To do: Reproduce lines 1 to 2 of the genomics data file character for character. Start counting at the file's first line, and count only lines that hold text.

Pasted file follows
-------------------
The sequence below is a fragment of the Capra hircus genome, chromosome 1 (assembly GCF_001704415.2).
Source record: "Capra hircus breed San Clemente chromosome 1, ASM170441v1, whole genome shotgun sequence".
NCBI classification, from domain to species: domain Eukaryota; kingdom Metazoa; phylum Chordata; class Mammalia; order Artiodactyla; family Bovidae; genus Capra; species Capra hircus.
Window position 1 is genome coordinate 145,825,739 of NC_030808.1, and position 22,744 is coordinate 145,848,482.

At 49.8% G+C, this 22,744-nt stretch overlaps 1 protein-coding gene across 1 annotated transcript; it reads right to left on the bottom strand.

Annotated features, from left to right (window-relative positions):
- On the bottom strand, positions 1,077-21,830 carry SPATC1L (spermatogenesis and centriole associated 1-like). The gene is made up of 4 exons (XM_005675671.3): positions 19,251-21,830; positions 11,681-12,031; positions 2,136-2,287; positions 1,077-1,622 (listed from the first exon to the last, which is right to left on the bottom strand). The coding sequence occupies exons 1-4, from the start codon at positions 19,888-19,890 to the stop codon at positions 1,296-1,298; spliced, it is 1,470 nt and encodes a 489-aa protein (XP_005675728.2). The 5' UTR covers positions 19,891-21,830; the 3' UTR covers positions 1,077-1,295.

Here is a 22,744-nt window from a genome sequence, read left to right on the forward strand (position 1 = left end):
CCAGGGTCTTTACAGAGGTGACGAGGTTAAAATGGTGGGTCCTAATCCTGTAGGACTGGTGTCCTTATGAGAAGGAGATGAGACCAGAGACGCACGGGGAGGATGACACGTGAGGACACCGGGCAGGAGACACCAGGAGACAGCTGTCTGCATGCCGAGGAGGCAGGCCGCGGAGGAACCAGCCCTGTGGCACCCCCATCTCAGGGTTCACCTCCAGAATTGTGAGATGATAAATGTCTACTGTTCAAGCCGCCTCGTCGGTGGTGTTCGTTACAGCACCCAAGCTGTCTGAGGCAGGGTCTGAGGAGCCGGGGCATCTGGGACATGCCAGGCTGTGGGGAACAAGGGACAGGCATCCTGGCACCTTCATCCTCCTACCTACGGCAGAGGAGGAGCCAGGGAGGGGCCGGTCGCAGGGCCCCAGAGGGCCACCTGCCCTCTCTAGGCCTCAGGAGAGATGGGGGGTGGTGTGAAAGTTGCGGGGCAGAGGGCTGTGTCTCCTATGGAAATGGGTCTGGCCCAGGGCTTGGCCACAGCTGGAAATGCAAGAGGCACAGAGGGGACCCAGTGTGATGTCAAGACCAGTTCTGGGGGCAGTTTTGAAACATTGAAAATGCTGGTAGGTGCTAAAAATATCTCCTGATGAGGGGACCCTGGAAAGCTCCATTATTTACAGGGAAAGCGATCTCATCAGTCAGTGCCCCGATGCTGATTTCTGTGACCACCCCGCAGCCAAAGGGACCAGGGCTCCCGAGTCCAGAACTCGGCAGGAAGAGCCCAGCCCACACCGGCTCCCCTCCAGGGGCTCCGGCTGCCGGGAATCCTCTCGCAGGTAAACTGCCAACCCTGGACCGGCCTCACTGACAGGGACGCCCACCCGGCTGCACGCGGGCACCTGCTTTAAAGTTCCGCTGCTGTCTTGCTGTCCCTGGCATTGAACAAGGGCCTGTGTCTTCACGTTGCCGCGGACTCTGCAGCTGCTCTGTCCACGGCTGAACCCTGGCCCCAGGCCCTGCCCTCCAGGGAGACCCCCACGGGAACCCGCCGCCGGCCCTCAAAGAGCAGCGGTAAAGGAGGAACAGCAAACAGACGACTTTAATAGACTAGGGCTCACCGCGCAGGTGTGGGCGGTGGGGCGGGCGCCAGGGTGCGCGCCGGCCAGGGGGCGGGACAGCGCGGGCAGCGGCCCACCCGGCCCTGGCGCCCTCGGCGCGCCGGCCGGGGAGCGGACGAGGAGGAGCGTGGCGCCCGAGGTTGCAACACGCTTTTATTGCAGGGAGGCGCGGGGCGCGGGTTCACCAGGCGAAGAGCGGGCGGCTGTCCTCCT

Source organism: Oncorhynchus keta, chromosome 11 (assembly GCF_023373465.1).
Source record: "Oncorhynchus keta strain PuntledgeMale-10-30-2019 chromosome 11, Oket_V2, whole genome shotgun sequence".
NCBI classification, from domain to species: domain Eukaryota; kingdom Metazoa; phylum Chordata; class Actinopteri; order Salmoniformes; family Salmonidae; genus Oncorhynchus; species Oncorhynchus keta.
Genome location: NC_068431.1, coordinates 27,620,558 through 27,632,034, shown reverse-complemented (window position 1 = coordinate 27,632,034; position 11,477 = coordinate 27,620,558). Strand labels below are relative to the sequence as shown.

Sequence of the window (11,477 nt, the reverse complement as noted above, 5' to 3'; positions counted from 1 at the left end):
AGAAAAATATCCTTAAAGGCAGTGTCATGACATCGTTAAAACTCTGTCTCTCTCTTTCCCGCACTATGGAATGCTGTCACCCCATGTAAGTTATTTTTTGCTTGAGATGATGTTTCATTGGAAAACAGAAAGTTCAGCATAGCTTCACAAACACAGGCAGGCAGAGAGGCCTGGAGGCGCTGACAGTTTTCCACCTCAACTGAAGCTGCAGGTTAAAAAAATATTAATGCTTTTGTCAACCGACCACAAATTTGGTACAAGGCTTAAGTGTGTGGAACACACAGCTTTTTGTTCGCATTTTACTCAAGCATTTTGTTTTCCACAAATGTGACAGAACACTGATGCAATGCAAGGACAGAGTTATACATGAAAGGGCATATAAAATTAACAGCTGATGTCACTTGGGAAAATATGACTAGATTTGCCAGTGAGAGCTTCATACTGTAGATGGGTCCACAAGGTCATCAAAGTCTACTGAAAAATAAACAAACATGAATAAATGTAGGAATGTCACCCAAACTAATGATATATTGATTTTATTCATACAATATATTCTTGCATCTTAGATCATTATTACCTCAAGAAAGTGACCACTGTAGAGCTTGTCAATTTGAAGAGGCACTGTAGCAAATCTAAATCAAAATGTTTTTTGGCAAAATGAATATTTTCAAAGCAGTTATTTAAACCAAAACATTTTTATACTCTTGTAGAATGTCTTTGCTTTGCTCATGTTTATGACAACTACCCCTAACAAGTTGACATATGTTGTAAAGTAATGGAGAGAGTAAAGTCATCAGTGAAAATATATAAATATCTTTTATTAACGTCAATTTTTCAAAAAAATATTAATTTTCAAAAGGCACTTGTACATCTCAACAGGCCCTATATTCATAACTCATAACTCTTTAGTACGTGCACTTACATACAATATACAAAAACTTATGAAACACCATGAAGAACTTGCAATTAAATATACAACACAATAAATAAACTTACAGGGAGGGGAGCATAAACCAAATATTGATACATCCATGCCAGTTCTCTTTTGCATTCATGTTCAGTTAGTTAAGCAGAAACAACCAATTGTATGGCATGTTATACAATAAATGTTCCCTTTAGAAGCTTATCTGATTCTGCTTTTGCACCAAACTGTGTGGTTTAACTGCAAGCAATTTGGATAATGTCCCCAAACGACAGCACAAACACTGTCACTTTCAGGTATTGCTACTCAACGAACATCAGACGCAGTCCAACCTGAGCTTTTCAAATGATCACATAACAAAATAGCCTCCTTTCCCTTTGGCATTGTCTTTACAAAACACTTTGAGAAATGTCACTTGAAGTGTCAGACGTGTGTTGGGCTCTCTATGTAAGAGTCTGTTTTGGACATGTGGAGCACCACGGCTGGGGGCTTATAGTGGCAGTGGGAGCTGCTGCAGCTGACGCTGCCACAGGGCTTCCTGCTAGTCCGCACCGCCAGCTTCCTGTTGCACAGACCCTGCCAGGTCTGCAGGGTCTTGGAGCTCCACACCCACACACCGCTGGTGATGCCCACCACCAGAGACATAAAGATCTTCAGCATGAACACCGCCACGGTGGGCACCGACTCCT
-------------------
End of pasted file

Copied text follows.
The sequence below is a fragment of the Capra hircus genome, chromosome 1 (assembly GCF_001704415.2).
Source record: "Capra hircus breed San Clemente chromosome 1, ASM170441v1, whole genome shotgun sequence".